Q: How are incidents reported and tracked?
A: Incidents of unprofessional behavior can be submitted in the Safety Reporting System (SRS). The SRS is a centralized location for reporting concerns 24 hours a day, 7 days a week. The system allows confidential reporting that is protected by peer review privileges. Confidential reports can also be submitted by phone at 919-681-3906 or reported to your direct supervisor.
Q: For what kinds of incidents will a Peer Messenger be brought in?
A: Peer Messengers will be brought in to discuss and provide support to faculty around behavior that is determined to be disruptive to colleagues, learners, patients or visitors. More serious or egregious action or behaviors will be referred to DUHS and SOM leadership to address and follow existing protocols.
Q: Are the incidents vetted for accuracy before a faculty or staff member is referred for a meeting with a Peer Messenger?
A: The meeting with the Peer Messenger is not intended to debate the merits of the incidents or complaints. Rather the goal is to review them to better understand why they occur, reduce or prevent their occurrence, and improve patients’ experiences. In some cases, complaints may be based in part on problems involving policies, services or operations so these conversations will help Peer Messengers better understand and support the physician. In peer organizations with similar programs, better awareness of the issues and interaction with a Peer Messenger reduced or eliminated future incidents.
Q: If I am referred to meet with a Peer Messenger, will that information be recorded in my personnel file?
A: No, Peer Messenger conversations are confidential and designed to foster improved professionalism through awareness, understanding and support.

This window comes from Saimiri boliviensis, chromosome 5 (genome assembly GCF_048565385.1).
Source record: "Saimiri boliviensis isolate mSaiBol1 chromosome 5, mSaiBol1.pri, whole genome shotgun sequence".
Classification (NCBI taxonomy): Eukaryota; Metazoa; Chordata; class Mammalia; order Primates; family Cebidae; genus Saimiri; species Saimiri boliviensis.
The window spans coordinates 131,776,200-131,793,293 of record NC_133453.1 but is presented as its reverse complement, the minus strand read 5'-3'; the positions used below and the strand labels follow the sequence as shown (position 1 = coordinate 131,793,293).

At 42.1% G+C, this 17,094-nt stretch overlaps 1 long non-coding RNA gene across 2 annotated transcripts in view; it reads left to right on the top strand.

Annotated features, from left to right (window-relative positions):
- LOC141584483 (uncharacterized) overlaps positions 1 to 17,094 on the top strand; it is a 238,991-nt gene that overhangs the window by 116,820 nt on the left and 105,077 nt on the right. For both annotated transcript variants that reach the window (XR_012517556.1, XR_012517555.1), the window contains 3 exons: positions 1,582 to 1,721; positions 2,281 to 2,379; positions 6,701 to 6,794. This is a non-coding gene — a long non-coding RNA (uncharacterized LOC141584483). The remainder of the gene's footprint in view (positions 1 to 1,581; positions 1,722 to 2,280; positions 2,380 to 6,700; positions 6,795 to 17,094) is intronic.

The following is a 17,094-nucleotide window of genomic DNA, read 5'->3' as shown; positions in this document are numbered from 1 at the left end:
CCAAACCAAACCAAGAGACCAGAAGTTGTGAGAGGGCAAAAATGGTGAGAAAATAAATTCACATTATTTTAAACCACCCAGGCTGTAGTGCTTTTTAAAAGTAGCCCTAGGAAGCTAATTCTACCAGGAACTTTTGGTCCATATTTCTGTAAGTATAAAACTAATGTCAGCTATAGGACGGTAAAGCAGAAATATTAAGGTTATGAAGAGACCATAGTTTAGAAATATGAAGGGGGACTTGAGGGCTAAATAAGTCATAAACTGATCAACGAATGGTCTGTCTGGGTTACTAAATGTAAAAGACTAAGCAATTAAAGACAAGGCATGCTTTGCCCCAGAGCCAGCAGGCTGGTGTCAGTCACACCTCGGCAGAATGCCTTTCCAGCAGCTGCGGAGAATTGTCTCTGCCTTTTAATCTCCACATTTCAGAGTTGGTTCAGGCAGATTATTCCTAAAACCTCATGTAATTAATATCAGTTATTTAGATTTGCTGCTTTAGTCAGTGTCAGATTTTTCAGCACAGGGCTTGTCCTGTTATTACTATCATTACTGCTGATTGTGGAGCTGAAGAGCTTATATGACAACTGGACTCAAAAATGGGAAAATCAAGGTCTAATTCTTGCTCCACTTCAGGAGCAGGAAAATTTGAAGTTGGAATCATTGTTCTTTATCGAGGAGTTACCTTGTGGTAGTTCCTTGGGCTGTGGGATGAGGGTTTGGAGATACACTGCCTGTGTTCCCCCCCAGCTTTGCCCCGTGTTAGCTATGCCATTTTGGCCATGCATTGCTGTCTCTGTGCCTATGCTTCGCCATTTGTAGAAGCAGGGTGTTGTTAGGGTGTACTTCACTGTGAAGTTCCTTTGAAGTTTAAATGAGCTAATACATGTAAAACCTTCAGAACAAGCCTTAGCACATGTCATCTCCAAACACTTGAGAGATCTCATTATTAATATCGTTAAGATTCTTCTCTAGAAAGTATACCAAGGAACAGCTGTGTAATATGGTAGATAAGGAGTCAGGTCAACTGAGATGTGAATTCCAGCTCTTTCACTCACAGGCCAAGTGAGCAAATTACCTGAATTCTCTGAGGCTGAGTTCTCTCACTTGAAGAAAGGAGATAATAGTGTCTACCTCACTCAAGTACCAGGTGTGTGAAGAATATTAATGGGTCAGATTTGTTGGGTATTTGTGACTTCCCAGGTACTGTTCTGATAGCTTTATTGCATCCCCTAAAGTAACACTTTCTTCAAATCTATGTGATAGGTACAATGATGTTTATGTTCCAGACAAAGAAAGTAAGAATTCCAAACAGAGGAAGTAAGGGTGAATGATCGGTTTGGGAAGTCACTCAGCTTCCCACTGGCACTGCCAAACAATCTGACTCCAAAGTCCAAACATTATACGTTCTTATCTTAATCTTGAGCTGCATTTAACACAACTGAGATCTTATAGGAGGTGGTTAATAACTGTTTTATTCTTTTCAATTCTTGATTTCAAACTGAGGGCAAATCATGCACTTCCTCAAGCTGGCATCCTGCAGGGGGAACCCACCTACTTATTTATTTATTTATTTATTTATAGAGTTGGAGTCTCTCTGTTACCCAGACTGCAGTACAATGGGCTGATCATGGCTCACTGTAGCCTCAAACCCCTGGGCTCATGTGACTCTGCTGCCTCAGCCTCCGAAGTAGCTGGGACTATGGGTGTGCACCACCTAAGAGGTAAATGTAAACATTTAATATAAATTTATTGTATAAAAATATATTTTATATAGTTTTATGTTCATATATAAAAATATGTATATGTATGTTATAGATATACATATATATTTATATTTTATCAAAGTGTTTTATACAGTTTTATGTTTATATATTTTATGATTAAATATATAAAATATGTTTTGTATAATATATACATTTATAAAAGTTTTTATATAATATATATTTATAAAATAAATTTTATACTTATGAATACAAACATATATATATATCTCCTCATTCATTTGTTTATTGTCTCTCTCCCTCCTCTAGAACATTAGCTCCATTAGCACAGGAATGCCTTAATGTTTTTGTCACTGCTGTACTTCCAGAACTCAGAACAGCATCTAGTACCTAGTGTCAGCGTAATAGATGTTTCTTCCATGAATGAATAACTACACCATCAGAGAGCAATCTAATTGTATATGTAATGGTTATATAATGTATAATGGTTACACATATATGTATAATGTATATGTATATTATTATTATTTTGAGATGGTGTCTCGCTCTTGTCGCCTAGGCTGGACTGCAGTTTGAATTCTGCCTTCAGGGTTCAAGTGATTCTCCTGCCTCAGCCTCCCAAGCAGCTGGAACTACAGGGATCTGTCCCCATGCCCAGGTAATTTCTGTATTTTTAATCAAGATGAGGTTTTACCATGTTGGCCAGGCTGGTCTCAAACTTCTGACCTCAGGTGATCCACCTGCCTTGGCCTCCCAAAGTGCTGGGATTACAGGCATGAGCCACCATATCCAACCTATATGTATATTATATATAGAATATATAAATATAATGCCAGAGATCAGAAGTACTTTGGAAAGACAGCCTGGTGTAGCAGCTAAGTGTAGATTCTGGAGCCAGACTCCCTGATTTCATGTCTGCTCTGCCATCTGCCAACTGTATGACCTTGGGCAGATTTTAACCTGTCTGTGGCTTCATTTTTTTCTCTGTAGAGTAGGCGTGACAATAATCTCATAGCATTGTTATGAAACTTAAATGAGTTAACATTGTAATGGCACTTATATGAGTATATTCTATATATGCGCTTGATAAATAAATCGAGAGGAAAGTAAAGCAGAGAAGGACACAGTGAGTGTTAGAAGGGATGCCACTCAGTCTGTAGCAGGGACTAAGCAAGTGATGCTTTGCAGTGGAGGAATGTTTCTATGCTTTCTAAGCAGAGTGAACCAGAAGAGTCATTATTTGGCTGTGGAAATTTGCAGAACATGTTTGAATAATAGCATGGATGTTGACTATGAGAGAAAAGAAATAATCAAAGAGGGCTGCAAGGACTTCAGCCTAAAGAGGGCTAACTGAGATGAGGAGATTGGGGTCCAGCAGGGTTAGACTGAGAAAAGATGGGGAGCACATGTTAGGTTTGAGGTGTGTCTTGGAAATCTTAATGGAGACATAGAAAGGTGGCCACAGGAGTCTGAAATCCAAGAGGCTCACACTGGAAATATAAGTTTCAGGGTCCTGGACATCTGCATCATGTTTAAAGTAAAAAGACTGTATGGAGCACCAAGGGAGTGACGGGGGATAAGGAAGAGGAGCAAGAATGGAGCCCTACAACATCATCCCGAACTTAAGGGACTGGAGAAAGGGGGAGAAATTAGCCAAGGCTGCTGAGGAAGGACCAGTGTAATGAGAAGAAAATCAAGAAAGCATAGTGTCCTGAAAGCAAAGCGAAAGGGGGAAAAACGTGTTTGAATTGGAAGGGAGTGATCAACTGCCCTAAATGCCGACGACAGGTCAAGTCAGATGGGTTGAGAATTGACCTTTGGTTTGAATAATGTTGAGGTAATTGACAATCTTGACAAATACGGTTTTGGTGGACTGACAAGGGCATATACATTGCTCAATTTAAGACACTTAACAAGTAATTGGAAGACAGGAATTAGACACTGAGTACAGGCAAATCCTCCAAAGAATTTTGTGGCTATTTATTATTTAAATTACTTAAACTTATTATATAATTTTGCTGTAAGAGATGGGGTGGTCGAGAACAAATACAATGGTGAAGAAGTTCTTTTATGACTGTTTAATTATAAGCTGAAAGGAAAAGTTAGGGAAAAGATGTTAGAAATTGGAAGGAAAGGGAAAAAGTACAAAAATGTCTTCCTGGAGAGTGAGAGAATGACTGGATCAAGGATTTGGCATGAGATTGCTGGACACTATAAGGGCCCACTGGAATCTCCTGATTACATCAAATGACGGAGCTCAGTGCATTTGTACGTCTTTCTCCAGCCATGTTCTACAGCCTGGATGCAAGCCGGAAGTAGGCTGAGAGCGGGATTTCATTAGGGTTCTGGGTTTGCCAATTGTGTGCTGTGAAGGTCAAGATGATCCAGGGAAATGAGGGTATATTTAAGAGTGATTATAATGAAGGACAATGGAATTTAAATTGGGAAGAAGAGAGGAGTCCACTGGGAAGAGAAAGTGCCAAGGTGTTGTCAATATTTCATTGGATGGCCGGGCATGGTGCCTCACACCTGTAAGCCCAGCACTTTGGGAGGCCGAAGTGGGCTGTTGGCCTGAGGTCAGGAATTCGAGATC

Q: If I am referred to meet with a Peer Messenger, will my department chair be notified?
A: No, Peer Messenger conversations are confidential. Only the faculty/staff member, Peer Messenger and oversight committee will have access to that information.
Q: Who are the Peer Messengers?
A: Peer Messengers were selected from each department and, while they are not trained counselors, they have participated in a training program led by an oversight committee consisting of Duke University Health System and Duke University School of Medicine healthcare workers and administrators.
Q: Is this program just for physicians? Are nurses and other care team members also participating?
A: At this time, the PACT program is an effort specifically for physicians and nurses at some entities. However, the PACT program is expanding into other disciplines.
Q: What happens if a person has repeated incidents of unprofessional behavior?
A: The experience of peer organizations is that faculty and staff who receive an intervention through the PACT program are significantly less likely to repeat the behavior. However, should repeated events occur, they will be referred to DUHS and SOM leadership to address the use of existing protocols and procedures.